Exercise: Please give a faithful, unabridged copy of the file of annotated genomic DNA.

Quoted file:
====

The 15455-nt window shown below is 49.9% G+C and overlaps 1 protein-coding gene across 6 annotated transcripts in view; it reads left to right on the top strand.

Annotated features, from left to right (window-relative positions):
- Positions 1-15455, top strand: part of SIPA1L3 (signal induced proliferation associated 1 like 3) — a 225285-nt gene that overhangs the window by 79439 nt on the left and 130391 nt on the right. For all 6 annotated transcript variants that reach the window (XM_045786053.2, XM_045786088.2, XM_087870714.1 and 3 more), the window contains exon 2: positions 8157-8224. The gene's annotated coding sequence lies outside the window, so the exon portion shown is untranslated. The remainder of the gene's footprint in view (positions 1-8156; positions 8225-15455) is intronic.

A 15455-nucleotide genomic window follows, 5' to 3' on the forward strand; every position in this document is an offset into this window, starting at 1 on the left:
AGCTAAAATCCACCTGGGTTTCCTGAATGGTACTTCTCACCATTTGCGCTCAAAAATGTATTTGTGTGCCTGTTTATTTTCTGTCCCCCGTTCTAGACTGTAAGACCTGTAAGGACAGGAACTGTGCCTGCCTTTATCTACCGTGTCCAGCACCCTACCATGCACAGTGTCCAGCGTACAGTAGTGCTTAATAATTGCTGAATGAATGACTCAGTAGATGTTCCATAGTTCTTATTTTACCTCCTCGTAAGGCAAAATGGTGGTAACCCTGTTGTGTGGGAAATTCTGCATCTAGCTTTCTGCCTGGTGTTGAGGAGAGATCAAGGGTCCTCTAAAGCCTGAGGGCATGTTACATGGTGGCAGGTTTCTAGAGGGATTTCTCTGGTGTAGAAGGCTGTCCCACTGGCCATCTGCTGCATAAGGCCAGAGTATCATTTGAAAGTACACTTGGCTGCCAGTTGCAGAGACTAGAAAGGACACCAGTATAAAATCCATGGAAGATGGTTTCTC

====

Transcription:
The 15455-nt window shown below is 49.9% G+C and overlaps 1 protein-coding gene across 6 annotated transcripts in view; it reads left to right on the top strand.

Annotated features, from left to right (window-relative positions):
- Positions 1-15455, top strand: part of SIPA1L3 (signal induced proliferation associated 1 like 3) — a 225285-nt gene that overhangs the window by 79439 nt on the left and 130391 nt on the right. For all 6 annotated transcript variants that reach the window (XM_045786053.2, XM_045786088.2, XM_087870714.1 and 3 more), the window contains exon 2: positions 8157-8224. The gene's annotated coding sequence lies outside the window, so the exon portion shown is untranslated. The remainder of the gene's footprint in view (positions 1-8156; positions 8225-15455) is intronic.

A 15455-nucleotide genomic window follows, 5' to 3' on the forward strand; every position in this document is an offset into this window, starting at 1 on the left:
AGCTAAAATCCACCTGGGTTTCCTGAATGGTACTTCTCACCATTTGCGCTCAAAAATGTATTTGTGTGCCTGTTTATTTTCTGTCCCCCGTTCTAGACTGTAAGACCTGTAAGGACAGGAACTGTGCCTGCCTTTATCTACCGTGTCCAGCACCCTACCATGCACAGTGTCCAGCGTACAGTAGTGCTTAATAATTGCTGAATGAATGACTCAGTAGATGTTCCATAGTTCTTATTTTACCTCCTCGTAAGGCAAAATGGTGGTAACCCTGTTGTGTGGGAAATTCTGCATCTAGCTTTCTGCCTGGTGTTGAGGAGAGATCAAGGGTCCTCTAAAGCCTGAGGGCATGTTACATGGTGGCAGGTTTCTAGAGGGATTTCTCTGGTGTAGAAGGCTGTCCCACTGGCCATCTGCTGCATAAGGCCAGAGTATCATTTGAAAGTACACTTGGCTGCCAGTTGCAGAGACTAGAAAGGACACCAGTATAAAATCCATGGAAGATGGTTTCTC